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Linné on line arrow Linnaeus and Pharmacy arrow Chemistry in nature arrow Chemical classes among natural products

Chemical classes among natural products

In chemistry, substances are divided into groups according to their different characteristics, e.g., functional groups, possible ring systems, whether they are saturated or unsaturated. This gives a structure to the naming process, which allows the division into lists and tables for substances. Chemists can often easily understand the structure of a certain substance just by its name. It has been found useful within the chemistry of natural products to have a separate division for natural substances. One way has been  to divide them into groups according to how they are produced in the plant, thus increasing the understanding of the plant’s enzyme systems and how substances are formed. However, by tradition some classes are rather based on their characteristics. Some important chemical classes within natural product chemistry are listed below:

Alkaloids are alkaline, nitrogen-containing hydrocarbon from plants. They often have a strong medicinal effect on animals and humans. There are many important drugs among alkaloids but also powerful toxins and narcotic substances. Examples of alkaloids are atropine, quinine, colchicine, morphine, nicotine and strychnine.

Terpenes are a kind of unsaturated hydrocarbon which is frequently found in essential oils and gives taste and smell to many spices and flowers. Examples of terpenes are cineol, geraniol, glycyrrhizin, limonene, menthol, pinen and thymol.

Glycosides are substances that are formed by sugar bound to another substance – aglycon. Many medically active substances are glycosides. Some interesting ones are flavonoids of various kinds (rutin), ginsenosides, cardio-active glycosides (e.g., digitonin) and laxative antrachinon glycosides (glucofrangulin and sennoside).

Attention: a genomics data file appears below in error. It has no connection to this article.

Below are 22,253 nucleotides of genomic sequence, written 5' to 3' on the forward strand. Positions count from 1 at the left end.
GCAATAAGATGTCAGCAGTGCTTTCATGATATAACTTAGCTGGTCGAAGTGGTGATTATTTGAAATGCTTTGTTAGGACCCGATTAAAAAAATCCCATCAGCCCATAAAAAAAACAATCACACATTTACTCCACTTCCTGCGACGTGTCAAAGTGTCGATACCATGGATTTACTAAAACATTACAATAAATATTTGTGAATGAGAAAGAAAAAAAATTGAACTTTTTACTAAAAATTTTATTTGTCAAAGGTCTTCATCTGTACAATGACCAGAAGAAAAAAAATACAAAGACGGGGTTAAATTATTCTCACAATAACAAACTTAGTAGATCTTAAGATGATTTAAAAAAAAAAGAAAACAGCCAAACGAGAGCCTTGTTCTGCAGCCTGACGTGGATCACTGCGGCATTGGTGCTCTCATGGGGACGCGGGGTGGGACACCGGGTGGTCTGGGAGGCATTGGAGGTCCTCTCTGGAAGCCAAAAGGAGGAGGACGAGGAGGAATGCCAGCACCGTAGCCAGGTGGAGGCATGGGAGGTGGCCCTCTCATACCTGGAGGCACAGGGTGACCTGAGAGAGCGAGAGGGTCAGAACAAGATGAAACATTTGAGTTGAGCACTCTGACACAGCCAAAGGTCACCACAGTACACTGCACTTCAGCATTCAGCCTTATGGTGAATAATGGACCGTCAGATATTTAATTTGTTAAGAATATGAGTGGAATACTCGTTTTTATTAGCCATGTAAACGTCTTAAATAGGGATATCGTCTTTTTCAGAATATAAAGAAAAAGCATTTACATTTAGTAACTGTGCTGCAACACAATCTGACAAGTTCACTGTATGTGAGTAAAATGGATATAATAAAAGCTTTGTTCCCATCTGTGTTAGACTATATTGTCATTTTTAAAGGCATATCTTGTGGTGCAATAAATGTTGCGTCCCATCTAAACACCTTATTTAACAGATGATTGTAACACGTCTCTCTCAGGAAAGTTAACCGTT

Phenylpropanes are substances with an aromatic ring and a three-carbon side chain. They often have a strong smell and taste. Together with monoterpenes they make up the substances in essential oils. Some well-known examples are anetol from aniseed, eugenol from cloves and cinnamic aldehyde from cinnamon.

Coumarins develop as a result of a closed ring of cinnamic acid (a phenylpropane) and therefore consist of at least two rings. Amongst coumarins and furanocoumarins should be mentioned coumarin, umbelliferon and psoralen.

Flavonoid is a generic term for a number of colour pigments that are found in plants. Depending on their structure they can be yellow, red or blue pigments. Some are sometimes called vitamin P, since they affect permeability in the capillaries. Among the common aglycons are apigenin, luteolin and quercetin.

Steroids are composed of two important groups of steroid hormones and cardio-active glycosides. Steroid hormones are, in turn, divided into two classes: 1. sexual hormones (e.g., progesterone, testosterone and prednisolone) and 2. adrenal gland cortex hormones (e.g., cortisone and prednisolone). Sexual hormones were the basis of the development of contraceptive products, i.e., they are found in contraceptive pills, “the Pill”.

Saponins are glycosides that reduce surface tension in water solutions and can destroy the cell membrane of red blood cells. Fish that find themselves in a solution of saponins die, which, for instance, is the reason for treating fishing lakes with rotenone. Some known saponins are glycyrrhizin, rotenone and senegin-II.

Tannic substances are known in everyday language as tannic acid or tannin. They are divided into two groups: hydrolysable and condensated tannic substances depending on the structure of their component parts.

Carbohydrates consist of carbon, hydrogen and oxygen and are formed in the plant’s photosynthesis from carbon dioxide and water. They are divided into types of sugar (e.g., glucose, fructose and sucrose) as well as big molecules such as starch and cellulose.

Amino acids, peptides, proteins. Amino acids contain two functional groups: a carboxyl group and an amino group. When two or more amino acids join, peptides are formed. Very big peptides are called proteins. Plants can produce their own amino acids but humans, and most animals, must get certain amino acids through the food chain in order to survive. Many snake toxins are peptides or proteins. Insulin is a hormone and a drug that consists of polypeptides.
 
Suggested reading:
Samuelsson, G., Drugs of Natural Origin. 5th ed., Swedish Pharmaceutical Press, Stockholm, 2004